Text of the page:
Press Room: Tax Release
Navigating the Final Tangible Property Regulations
The newly issued final regulations provide much needed simplification and clarity. Taxpayers are required to implement these rules in their first tax year beginning on or after January 1, 2014, and most taxpayers will require one or more method changes. Taking advantage of these favorable rules generally will require taking action and revising accounting systems prior to the year of change. It is important to review the application of these rules prior to year end.
Your WTAS client service team can help you understand and implement the new requirements.
Highlights of the Final Regulations:
- The regulations apply to taxable years beginning on or after January 1, 2014. For taxable years beginning on or after January 1, 2012, and before January 1, 2014, taxpayers may rely on the final regulations or the existing temporary regulations.
What’s New in the Final Regulations? Highlights include:
- The new regulations include a simplified de minimis safe harbor that allows a taxpayer with an applicable financial statement (AFS) to deduct items that cost $5,000 or less, so long as the amount is expensed on its AFS. To take advantage of this safe harbor, taxpayers must have a written policy in place at the beginning of the year.
- A similar safe harbor is available for taxpayers without an AFS, however that safe harbor amount is only $500. The final regulations also expanded the dollar threshold for materials and supplies to include property that has an acquisition or production cost of $200 or less. This is an increase over the $100 or less threshold in the current temporary regulations.
- Both safe harbors require an annual election.
WTAS Observation – These new safe harbors present a great opportunity for taxpayers to simplify and align their book and tax accounting.
- A “routine maintenance” safe harbor is now applicable to buildings as well as to other property. The routine maintenance safe harbor for buildings covers activities such as cleaning, inspection and testing of building structures or systems. Maintenance will be considered routine only if a taxpayer reasonably expects to perform the maintenance procedure more than once during a ten year period on a building, or more than once in the class life of non-building property.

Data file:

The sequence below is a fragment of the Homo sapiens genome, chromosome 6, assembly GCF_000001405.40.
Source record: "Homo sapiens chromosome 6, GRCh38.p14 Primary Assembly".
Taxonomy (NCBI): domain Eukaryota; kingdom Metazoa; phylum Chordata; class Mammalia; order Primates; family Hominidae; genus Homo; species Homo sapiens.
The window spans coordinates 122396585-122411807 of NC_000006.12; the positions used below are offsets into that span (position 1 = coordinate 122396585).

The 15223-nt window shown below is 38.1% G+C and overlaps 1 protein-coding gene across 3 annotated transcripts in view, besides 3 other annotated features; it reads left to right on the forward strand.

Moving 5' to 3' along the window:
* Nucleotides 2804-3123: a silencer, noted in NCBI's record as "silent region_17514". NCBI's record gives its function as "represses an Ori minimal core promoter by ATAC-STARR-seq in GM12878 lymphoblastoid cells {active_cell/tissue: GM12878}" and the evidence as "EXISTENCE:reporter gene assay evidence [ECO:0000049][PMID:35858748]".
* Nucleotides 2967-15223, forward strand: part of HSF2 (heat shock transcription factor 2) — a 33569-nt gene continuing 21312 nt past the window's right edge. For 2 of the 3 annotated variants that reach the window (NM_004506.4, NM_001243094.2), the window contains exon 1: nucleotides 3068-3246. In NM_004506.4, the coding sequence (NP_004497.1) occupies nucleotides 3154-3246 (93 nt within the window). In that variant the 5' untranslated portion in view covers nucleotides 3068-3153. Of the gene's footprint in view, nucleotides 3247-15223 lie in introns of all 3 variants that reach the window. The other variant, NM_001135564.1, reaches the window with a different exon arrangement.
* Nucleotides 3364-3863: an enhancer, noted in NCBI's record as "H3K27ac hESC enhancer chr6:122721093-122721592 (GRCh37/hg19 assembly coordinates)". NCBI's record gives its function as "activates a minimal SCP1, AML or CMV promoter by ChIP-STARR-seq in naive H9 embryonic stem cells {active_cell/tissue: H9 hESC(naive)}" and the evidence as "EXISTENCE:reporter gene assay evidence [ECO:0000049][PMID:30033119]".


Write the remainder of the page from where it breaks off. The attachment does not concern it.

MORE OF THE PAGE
- An additional safe harbor was added for qualifying small taxpayers allowing them to deduct improvements made to an eligible building. The taxpayer must have less than $10M of average annual gross receipts and the unadjusted basis of the building must be less than $1M. Per building deductions are the lesser of $10,000 or 2% of the unadjusted basis of the building.
- The regulations do not provide a bright- line test for repairs, but provide clarification by examples. In addition, newly proposed regulations would clarify that a taxpayer who makes a repair that is capitalizable can elect to retire the part or component that was replaced.
Practical Advice from WTAS:
To prepare for the new regulations, WTAS recommends a step-by-step approach to adoption of this guidance. We encourage taxpayers to assess their current situation and develop a plan of action to ensure compliance with the regulations and to take advantage of new opportunities.
Assess the Current Situation:
- What categories of fixed assets exist, and what is the dollar magnitude of each?
- What are the current fixed-asset capitalization policies (as documented and as followed)?
- What are the materials and supplies policies (as documented and as followed)?
- What 3115’s have been previously filed as to the treatment of fixed assets, repairs, materials, and supplies?
- What deficiencies exist as to fixed-assets records, and what records are available?
- What parties and processes are involved in determining whether to expense or capitalize expenditures?
Develop a Plan of Action:
- An appropriate first level analysis may take only days to conduct and implement.
- It may be necessary to address the impact of the regulations in the company’s financial statements in the current period.
- A longer-term implementation plan may be required for taxpayers with significant tangible property expenditures.
- Many taxpayers will find the new rules will provide a benefit to them.
- If needed, taxpayers should confer with tax technical advisors to assist in organizing an action plan.
- Taxpayers should avoid “black box” solutions, which do not address each taxpayer’s unique circumstances
- Software applications may be utilized to speed and organize the analysis.
- Timely elections as well as adoption of capitalization policies will be critical to achieving the optimal results.
- Documentation as to the effect of method changes and as to adopted methodology will be important.
There’s much more to know and many tax planning opportunities to uncover – and WTAS is here to help you navigate this new guidance.